Compulsive Overreader

Along with borderline hypergraffia, my other literary disorder is -- I'm a compulsive overreader. I'd like to say that I'm trying to get it under control, but I'm clearly not. Check out the archives here to find what I'm reading and what I think of it. If you came here directly through blogger --if your page has no yellow frames and no pretty pic of me in the top left corner -- you may want to visit my main site at, where you can read this blog and much much more.


I'm Trudy Morgan-Cole, a writer from St. John's, Newfoundland, Canada. My books include "The Violent Friendship of Esther Johnson," "Esther: A Story of Courage," and "Deborah and Barak." I'm also a married mom of two, a teacher in an adult-ed program, and a Christian of the Seventh-day Adventist kind. I blog about writing, reading, parenting, teaching, spirituality, and shiny things that catch my eye.

Tuesday, September 26, 2006

Declare, by Tim Powers

Every so often circumstances conspire to make me read a book I would never have picked up on my own. This month's book club selection for the Ship of Fools book club was Tim Powers' Declare, a kind of espionage-fantasy hybrid. Now, fantasy I love, but espionage? Spies? Books about people whose entire lives are lived in deceit and danger, caught in a web of intrigue so complex I am lost by page four and have to keep flipping back to see who's who?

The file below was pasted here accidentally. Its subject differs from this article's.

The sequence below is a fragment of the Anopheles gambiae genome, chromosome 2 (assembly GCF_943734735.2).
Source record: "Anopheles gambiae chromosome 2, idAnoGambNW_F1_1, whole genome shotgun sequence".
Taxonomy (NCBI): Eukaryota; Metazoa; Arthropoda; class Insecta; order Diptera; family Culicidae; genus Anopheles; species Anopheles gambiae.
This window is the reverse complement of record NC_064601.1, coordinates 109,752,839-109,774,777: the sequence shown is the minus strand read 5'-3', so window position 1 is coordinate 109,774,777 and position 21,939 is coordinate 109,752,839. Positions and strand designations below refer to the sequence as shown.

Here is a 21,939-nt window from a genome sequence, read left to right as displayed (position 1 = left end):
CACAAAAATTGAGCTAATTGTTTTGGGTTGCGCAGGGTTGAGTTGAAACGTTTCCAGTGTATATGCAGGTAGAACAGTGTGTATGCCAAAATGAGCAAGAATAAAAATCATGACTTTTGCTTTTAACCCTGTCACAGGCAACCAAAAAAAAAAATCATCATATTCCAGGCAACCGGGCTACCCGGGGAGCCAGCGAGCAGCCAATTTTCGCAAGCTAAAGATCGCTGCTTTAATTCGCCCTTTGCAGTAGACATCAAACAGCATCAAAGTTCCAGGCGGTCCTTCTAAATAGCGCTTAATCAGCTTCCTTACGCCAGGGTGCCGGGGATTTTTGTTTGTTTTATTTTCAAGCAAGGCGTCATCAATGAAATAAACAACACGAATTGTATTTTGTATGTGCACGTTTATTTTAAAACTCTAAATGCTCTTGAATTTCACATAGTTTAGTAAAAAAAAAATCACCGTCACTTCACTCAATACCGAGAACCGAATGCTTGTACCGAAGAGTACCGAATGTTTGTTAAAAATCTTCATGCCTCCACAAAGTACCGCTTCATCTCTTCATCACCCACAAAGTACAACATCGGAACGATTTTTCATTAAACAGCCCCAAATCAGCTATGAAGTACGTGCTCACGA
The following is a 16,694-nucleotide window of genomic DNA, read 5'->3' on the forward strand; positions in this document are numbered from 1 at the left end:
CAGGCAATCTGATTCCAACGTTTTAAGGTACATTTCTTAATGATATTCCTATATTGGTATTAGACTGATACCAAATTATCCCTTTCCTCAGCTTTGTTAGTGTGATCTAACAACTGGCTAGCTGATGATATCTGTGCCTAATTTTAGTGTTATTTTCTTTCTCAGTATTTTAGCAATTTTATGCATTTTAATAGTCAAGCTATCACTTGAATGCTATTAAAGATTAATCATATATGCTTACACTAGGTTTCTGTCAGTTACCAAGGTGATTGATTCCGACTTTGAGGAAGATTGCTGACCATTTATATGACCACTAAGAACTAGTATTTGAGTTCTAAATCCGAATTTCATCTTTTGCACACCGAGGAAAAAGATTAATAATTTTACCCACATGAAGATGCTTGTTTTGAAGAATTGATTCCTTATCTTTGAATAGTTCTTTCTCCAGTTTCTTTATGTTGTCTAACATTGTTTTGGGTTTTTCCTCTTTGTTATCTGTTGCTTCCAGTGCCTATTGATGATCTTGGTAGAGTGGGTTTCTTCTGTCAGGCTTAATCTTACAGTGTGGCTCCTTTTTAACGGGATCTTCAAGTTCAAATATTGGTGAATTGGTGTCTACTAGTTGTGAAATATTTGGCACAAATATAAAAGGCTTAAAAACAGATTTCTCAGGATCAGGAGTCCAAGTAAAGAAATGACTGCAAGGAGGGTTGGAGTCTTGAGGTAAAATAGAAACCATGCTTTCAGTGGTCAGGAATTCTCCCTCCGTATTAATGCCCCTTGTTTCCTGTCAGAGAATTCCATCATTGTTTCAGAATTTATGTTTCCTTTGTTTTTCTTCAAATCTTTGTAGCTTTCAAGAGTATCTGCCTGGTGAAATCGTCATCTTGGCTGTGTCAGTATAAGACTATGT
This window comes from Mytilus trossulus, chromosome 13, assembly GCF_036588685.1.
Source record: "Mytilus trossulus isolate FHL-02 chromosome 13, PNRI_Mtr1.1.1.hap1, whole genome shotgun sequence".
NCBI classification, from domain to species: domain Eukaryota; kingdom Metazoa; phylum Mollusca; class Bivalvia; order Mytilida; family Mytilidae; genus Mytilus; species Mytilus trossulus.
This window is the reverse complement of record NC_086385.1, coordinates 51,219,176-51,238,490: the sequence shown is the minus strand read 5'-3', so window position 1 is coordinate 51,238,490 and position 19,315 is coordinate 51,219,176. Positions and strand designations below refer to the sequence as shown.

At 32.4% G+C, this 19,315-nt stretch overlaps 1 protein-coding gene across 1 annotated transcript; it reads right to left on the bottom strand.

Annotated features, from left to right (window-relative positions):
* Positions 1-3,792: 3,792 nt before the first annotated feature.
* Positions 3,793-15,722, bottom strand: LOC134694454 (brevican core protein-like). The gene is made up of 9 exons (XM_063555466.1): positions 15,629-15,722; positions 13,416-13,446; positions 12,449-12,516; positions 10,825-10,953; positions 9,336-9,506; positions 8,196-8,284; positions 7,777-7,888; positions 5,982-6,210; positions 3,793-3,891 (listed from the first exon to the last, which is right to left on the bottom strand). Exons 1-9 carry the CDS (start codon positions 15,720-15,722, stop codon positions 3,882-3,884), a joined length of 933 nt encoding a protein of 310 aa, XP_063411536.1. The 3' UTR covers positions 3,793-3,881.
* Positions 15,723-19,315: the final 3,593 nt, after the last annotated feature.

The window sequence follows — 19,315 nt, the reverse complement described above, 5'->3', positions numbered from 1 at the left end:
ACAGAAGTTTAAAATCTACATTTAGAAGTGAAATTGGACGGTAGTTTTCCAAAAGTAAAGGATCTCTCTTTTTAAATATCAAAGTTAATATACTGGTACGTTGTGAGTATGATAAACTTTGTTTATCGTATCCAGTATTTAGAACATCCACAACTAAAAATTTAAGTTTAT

Not my thing.

However, the book was so highly recommended by Shipmate LynnMagdaleneCollege, who was leading the discussion, that I decided I'd give it a try. The basic premise of Declare is that super-secret agent Andrew Hale becomes involved in a dangerous operation on Mount Ararat, combating ancient supernatural powers who live up there and who affect the fate of nations in Cold-War Europe. Well, that's one level of what the book is about anyway. It also revolves around Hale's relationship with two other characters, his long-time (but mostly unrequited) love, fellow-spy Elena, and real-life spy Kim Philby. For some readers (who actually care about this kind of thing) the most intriguing thing about the novel will be the fictional backstory that Powers weaves around the factual experiences of Philby, an odd enough character even in real life.

There is a strong core of Christian faith at the centre of this offbeat and hard-to-categorize novel, and that's what pulled me forward even when I couldn't figure out what side anyone was working for or who was double-crossing whom. The fantasy and religious elements kept me going even when the spy stuff was hard slogging. Reading Declare was certainly not enough to win me over to enjoying spy novels, but if I had to read one spy novel in my life, I'm glad this was this one.


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